The Central District Health board has hired consultants to review the work culture at the public health district headquartered in Boise, following an Idaho Statesman investigation into employees’ allegations of retaliation earlier this month.
The board approved spending up to $20,000 for a contract with consulting group Calyx-Weaver and Associates to review human resources policies and report findings or recommendations. Central District Health oversees public health policies for Ada, Elmore, Boise and Valley counties.
The Statesman article reported that 17 former and current employees alleged a culture of retaliation that they said jeopardized public health services. Some said they faced backlash after coming forward with concerns about discrimination against Hispanic employees, while others said they faced repercussions when they pushed back on actions that ignored public health practices.
At least three were fired and barred from receiving unemployment benefits, records obtained by the Statesman showed. All three appealed for unemployment benefits to the state, which ruled in their favor.
The board scheduled a meeting Tuesday, ahead of its regularly scheduled December meeting, for an executive session to hear complaints or “consider the evaluation, dismissal or disciplining of” staff members, and to communicate with legal counsel. CDH Director Russ Duke on Tuesday cited the Statesman article and said an attorney advised him to seek independent consultants for an unbiased review of the personnel matters.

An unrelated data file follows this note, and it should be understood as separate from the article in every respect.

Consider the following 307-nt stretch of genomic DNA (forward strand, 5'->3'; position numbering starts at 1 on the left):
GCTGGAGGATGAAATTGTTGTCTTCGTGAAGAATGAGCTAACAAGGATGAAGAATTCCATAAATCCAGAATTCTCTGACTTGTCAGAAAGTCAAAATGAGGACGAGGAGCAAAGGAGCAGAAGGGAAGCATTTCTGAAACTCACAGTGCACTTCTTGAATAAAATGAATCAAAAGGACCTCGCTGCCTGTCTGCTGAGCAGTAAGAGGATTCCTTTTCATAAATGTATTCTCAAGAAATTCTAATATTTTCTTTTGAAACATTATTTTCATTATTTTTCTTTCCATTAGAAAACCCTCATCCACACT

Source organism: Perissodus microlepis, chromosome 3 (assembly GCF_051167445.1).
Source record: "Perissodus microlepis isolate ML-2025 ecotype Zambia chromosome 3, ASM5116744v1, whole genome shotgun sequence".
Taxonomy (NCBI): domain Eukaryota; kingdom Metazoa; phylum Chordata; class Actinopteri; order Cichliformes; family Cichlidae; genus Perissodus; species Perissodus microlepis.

The approval for the contract wasn’t listed as an action item on Tuesday’s agenda, which included a line that said the board would “discuss and vote on any actions to be taken after returning to regular session.”
Valley County Commissioner Elt Hasbrouck, who chairs the CDH board, said at the meeting that he believes many HR problems are policy-driven and wants to review those policies “so we don’t end up in this situation again.” Hasbrouck said the findings would be made public.
“I want to do what’s right for all of our employees, even those who are disgruntled,” Hasbrouck said. He added that most people simply want to feel heard.
Hasbrouck on Tuesday told board members that he wants to move forward with the contract as soon as possible.
Gina Pannell, a former division administrator, resigned from CDH last year and filed a complaint of gender-based discrimination and harassment against Gary Foote, CDH’s human resources manager, with the Idaho Human Rights Commission. Pannell told the Statesman on Tuesday that hiring an independent entity “to examine the systemic issues is a responsible first step,” and she hopes that former employees are included in the investigation.
“I appreciate the board taking the allegations of discrimination, harassment and retaliation seriously,” Pannell said in a statement. “The board’s actions validate many people who have been hurt and demonstrates a commitment to repairing the damage that has been done.”
The same morning the Statesman’s story was published, Duke sent an email to staffers and scheduled a noon meeting to discuss the article, and said he was unable to discuss “a lot more” to the story because they were personnel matters. The email was obtained by the Statesman through a former employee.
“I want you to know that the leadership team is truly committed to having a positive culture and we care deeply about all of you,” Duke wrote. “Our board has always been invested in ensuring we provide a great work environment as attested by the annual culture survey they have implemented for over a decade. … We remain committed to our agency and our values, and it is my hope that each CDH employee feels heard and welcome here.”
CDH spokesperson Maria Ortega in written responses to the Statesman said the details of the contract will be determined over the next few days, and that the consultants will provide an update at the board’s Feb. 17 meeting. CDH declined a request from the Statesman on Tuesday to schedule an interview.